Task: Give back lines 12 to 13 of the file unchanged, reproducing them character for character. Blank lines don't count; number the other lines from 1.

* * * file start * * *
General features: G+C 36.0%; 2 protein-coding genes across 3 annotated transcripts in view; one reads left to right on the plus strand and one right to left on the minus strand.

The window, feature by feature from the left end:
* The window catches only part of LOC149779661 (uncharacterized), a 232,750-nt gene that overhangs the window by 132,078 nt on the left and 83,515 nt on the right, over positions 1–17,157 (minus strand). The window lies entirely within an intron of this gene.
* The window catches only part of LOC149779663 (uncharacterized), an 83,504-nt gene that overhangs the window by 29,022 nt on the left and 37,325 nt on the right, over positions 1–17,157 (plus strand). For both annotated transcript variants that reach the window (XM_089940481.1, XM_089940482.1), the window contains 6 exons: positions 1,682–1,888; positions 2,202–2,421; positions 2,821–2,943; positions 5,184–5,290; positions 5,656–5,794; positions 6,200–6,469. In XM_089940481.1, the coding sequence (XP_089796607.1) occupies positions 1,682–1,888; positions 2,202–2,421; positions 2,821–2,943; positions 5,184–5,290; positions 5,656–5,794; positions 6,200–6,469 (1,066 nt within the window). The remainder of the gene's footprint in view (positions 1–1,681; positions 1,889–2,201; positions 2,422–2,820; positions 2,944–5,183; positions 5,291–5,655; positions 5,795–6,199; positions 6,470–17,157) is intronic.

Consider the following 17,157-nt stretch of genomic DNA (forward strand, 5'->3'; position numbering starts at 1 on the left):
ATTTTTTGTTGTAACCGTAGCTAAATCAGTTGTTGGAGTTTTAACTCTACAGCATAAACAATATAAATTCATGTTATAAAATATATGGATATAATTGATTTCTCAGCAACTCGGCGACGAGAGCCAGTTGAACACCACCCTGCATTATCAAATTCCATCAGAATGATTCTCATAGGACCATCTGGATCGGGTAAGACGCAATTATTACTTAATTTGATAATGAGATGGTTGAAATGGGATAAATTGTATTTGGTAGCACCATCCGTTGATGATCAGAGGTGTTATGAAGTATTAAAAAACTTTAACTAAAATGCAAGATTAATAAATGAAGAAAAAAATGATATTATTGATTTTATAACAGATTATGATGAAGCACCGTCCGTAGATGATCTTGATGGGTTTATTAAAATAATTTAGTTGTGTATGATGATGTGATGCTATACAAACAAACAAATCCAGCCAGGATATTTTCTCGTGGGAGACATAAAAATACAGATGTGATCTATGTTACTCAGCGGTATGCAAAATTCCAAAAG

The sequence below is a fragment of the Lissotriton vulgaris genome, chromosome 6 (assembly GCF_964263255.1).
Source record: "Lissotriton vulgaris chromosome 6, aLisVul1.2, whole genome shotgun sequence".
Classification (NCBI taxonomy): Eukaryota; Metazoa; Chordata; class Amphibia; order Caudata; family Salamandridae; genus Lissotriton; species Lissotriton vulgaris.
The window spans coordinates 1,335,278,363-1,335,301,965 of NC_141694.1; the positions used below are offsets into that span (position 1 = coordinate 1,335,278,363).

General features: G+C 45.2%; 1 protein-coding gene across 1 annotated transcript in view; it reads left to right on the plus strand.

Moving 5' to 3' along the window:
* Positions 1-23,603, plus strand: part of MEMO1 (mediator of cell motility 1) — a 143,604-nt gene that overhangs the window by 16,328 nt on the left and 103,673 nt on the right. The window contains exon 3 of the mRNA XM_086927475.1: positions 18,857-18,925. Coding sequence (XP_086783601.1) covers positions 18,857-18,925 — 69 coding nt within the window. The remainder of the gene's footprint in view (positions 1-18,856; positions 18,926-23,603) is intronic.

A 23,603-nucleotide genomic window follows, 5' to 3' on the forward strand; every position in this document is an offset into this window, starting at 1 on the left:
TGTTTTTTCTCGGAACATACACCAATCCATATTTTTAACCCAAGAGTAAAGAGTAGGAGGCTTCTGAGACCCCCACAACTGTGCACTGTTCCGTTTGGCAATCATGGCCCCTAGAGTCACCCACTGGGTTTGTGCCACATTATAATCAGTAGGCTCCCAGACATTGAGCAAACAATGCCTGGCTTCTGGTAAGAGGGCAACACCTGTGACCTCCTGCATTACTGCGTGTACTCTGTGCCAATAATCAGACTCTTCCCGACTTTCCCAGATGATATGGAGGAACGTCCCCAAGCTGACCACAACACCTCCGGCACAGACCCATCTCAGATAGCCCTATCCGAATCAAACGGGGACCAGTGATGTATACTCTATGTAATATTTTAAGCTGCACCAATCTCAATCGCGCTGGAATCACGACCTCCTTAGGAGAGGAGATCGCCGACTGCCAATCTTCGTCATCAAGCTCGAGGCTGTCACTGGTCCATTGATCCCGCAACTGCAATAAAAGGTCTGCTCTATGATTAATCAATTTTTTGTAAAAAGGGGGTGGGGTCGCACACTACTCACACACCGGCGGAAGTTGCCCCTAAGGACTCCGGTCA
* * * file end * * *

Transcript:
Moving 5' to 3' along the window:
* Positions 1-23,603, plus strand: part of MEMO1 (mediator of cell motility 1) — a 143,604-nt gene that overhangs the window by 16,328 nt on the left and 103,673 nt on the right. The window contains exon 3 of the mRNA XM_086927475.1: positions 18,857-18,925. Coding sequence (XP_086783601.1) covers positions 18,857-18,925 — 69 coding nt within the window. The remainder of the gene's footprint in view (positions 1-18,856; positions 18,926-23,603) is intronic.